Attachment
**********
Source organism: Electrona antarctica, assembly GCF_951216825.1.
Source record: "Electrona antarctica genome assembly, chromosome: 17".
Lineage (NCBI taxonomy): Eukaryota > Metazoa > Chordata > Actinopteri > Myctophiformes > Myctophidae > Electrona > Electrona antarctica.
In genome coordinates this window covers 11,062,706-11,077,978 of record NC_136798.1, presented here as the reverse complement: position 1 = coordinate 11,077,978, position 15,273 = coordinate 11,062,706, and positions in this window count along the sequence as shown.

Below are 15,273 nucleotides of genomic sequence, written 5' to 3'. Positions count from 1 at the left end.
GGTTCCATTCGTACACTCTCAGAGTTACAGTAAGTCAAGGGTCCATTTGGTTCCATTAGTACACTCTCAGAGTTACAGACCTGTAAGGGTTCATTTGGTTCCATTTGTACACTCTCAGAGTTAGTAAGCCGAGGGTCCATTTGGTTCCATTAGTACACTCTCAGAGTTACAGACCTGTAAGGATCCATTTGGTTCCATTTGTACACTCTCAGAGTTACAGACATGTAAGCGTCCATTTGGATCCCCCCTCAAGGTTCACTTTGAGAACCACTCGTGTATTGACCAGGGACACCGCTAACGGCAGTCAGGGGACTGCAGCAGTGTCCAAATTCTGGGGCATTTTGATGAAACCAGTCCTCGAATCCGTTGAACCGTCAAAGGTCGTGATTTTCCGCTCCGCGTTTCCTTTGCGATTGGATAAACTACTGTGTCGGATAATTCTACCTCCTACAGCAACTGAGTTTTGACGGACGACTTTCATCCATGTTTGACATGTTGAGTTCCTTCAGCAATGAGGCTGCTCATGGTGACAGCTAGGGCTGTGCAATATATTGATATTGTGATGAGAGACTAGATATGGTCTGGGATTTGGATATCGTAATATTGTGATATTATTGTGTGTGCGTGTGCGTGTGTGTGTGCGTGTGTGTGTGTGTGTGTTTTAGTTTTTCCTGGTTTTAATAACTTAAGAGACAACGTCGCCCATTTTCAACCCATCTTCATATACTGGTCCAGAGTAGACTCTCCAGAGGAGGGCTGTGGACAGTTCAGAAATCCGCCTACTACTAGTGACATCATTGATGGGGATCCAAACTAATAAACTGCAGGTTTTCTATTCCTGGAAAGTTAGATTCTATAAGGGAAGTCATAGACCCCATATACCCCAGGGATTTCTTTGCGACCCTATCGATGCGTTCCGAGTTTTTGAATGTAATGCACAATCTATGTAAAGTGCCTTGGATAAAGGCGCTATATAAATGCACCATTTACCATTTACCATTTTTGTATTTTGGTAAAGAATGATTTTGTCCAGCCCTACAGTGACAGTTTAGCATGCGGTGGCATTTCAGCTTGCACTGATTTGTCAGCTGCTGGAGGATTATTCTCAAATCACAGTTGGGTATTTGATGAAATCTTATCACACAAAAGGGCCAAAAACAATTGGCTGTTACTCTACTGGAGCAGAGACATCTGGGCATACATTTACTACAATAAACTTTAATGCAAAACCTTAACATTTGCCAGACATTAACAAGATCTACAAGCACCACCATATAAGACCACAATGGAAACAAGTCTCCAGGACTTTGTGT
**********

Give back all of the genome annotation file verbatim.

Source organism: Electrona antarctica, assembly GCF_951216825.1.
Source record: "Electrona antarctica genome assembly, chromosome: 17".
Lineage (NCBI taxonomy): Eukaryota > Metazoa > Chordata > Actinopteri > Myctophiformes > Myctophidae > Electrona > Electrona antarctica.
In genome coordinates this window covers 11,062,706-11,077,978 of record NC_136798.1, presented here as the reverse complement: position 1 = coordinate 11,077,978, position 15,273 = coordinate 11,062,706, and positions in this window count along the sequence as shown.

Below are 15,273 nucleotides of genomic sequence, written 5' to 3'. Positions count from 1 at the left end.
GGTTCCATTCGTACACTCTCAGAGTTACAGTAAGTCAAGGGTCCATTTGGTTCCATTAGTACACTCTCAGAGTTACAGACCTGTAAGGGTTCATTTGGTTCCATTTGTACACTCTCAGAGTTAGTAAGCCGAGGGTCCATTTGGTTCCATTAGTACACTCTCAGAGTTACAGACCTGTAAGGATCCATTTGGTTCCATTTGTACACTCTCAGAGTTACAGACATGTAAGCGTCCATTTGGATCCCCCCTCAAGGTTCACTTTGAGAACCACTCGTGTATTGACCAGGGACACCGCTAACGGCAGTCAGGGGACTGCAGCAGTGTCCAAATTCTGGGGCATTTTGATGAAACCAGTCCTCGAATCCGTTGAACCGTCAAAGGTCGTGATTTTCCGCTCCGCGTTTCCTTTGCGATTGGATAAACTACTGTGTCGGATAATTCTACCTCCTACAGCAACTGAGTTTTGACGGACGACTTTCATCCATGTTTGACATGTTGAGTTCCTTCAGCAATGAGGCTGCTCATGGTGACAGCTAGGGCTGTGCAATATATTGATATTGTGATGAGAGACTAGATATGGTCTGGGATTTGGATATCGTAATATTGTGATATTATTGTGTGTGCGTGTGCGTGTGTGTGTGCGTGTGTGTGTGTGTGTGTTTTAGTTTTTCCTGGTTTTAATAACTTAAGAGACAACGTCGCCCATTTTCAACCCATCTTCATATACTGGTCCAGAGTAGACTCTCCAGAGGAGGGCTGTGGACAGTTCAGAAATCCGCCTACTACTAGTGACATCATTGATGGGGATCCAAACTAATAAACTGCAGGTTTTCTATTCCTGGAAAGTTAGATTCTATAAGGGAAGTCATAGACCCCATATACCCCAGGGATTTCTTTGCGACCCTATCGATGCGTTCCGAGTTTTTGAATGTAATGCACAATCTATGTAAAGTGCCTTGGATAAAGGCGCTATATAAATGCACCATTTACCATTTACCATTTTTGTATTTTGGTAAAGAATGATTTTGTCCAGCCCTACAGTGACAGTTTAGCATGCGGTGGCATTTCAGCTTGCACTGATTTGTCAGCTGCTGGAGGATTATTCTCAAATCACAGTTGGGTATTTGATGAAATCTTATCACACAAAAGGGCCAAAAACAATTGGCTGTTACTCTACTGGAGCAGAGACATCTGGGCATACATTTACTACAATAAACTTTAATGCAAAACCTTAACATTTGCCAGACATTAACAAGATCTACAAGCACCACCATATAAGACCACAATGGAAACAAGTCTCCAGGACTTTGTGT